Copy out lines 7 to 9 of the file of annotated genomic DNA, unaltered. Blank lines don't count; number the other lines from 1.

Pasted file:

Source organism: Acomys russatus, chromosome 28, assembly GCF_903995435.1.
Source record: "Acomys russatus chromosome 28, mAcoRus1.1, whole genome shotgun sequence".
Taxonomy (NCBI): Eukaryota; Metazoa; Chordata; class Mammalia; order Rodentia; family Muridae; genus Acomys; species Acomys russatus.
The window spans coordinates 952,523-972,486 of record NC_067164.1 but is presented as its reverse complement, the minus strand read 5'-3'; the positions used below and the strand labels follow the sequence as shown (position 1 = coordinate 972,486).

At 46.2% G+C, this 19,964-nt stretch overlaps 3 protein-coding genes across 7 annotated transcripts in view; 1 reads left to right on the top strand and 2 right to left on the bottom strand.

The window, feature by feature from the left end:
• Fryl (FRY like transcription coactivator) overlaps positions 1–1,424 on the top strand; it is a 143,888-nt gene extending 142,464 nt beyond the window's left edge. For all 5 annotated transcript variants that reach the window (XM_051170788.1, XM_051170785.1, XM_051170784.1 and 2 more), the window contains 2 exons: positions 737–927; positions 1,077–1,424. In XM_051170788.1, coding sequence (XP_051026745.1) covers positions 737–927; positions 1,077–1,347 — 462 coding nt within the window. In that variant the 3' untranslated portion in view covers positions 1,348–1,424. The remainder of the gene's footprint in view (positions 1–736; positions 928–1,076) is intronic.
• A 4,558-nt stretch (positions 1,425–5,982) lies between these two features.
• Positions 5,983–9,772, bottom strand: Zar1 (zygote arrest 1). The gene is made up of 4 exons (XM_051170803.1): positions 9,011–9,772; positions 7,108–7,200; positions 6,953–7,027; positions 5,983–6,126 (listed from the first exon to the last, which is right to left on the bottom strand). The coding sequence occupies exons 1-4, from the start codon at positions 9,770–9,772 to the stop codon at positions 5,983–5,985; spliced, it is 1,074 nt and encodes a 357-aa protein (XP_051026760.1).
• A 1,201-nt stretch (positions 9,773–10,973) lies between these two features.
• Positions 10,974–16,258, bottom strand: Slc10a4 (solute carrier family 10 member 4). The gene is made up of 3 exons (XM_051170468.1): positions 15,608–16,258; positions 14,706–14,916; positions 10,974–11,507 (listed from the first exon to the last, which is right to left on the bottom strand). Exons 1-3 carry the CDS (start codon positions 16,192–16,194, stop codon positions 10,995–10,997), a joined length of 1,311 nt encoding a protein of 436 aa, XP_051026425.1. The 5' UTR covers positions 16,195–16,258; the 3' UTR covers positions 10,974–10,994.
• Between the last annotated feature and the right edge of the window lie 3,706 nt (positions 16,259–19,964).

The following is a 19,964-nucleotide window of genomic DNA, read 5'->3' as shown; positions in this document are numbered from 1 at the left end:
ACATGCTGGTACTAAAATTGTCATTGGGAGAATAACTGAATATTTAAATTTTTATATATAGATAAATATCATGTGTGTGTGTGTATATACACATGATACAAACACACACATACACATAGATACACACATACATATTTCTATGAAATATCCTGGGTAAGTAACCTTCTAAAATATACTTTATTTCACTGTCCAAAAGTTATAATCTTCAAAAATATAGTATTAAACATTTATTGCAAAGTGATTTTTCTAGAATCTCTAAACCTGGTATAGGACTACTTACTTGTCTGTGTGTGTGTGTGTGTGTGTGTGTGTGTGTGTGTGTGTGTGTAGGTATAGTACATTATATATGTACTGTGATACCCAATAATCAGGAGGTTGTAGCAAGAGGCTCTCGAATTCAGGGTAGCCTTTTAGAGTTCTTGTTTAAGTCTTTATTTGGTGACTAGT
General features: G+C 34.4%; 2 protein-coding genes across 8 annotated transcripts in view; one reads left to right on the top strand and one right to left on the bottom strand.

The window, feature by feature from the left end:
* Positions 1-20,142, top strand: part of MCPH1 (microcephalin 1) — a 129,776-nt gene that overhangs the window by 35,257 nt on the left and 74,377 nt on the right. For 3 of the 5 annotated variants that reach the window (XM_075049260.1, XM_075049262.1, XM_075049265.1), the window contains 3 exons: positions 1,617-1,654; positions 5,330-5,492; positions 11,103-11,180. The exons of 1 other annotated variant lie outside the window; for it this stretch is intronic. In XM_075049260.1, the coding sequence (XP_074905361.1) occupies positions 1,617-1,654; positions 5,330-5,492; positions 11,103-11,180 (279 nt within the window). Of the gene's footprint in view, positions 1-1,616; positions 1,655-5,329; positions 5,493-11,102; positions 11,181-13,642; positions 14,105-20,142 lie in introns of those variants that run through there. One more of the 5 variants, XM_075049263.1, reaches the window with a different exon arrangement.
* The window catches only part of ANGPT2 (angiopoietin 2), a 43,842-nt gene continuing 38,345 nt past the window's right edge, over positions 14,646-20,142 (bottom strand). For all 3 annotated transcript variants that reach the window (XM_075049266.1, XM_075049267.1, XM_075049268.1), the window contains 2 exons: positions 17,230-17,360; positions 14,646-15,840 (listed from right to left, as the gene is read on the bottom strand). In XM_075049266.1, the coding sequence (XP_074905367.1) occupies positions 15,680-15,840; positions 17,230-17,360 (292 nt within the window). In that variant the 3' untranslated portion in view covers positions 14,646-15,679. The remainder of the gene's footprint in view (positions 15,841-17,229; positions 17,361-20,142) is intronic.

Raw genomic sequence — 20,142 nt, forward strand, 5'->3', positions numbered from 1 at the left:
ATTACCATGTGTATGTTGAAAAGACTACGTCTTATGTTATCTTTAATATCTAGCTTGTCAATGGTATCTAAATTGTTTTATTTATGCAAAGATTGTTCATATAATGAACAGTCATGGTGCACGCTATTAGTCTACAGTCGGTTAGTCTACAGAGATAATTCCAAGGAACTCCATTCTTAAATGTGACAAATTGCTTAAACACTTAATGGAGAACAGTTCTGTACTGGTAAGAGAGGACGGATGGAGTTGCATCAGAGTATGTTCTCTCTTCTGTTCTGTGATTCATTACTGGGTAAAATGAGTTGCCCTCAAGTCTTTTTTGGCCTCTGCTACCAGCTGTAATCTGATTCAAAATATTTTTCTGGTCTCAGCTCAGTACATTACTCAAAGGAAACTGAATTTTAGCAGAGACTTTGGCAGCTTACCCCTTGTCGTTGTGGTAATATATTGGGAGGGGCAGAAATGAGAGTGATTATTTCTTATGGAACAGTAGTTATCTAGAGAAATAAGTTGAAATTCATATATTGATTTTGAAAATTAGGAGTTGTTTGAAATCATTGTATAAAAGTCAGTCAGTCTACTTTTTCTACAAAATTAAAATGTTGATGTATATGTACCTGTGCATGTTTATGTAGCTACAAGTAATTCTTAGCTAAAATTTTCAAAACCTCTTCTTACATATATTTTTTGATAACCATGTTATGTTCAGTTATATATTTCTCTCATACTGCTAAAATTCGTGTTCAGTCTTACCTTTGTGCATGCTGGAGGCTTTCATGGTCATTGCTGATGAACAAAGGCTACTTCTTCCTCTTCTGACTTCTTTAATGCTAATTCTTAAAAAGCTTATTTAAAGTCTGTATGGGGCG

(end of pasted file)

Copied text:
• Fryl (FRY like transcription coactivator) overlaps positions 1–1,424 on the top strand; it is a 143,888-nt gene extending 142,464 nt beyond the window's left edge. For all 5 annotated transcript variants that reach the window (XM_051170788.1, XM_051170785.1, XM_051170784.1 and 2 more), the window contains 2 exons: positions 737–927; positions 1,077–1,424. In XM_051170788.1, coding sequence (XP_051026745.1) covers positions 737–927; positions 1,077–1,347 — 462 coding nt within the window. In that variant the 3' untranslated portion in view covers positions 1,348–1,424. The remainder of the gene's footprint in view (positions 1–736; positions 928–1,076) is intronic.
• A 4,558-nt stretch (positions 1,425–5,982) lies between these two features.
• Positions 5,983–9,772, bottom strand: Zar1 (zygote arrest 1). The gene is made up of 4 exons (XM_051170803.1): positions 9,011–9,772; positions 7,108–7,200; positions 6,953–7,027; positions 5,983–6,126 (listed from the first exon to the last, which is right to left on the bottom strand). The coding sequence occupies exons 1-4, from the start codon at positions 9,770–9,772 to the stop codon at positions 5,983–5,985; spliced, it is 1,074 nt and encodes a 357-aa protein (XP_051026760.1).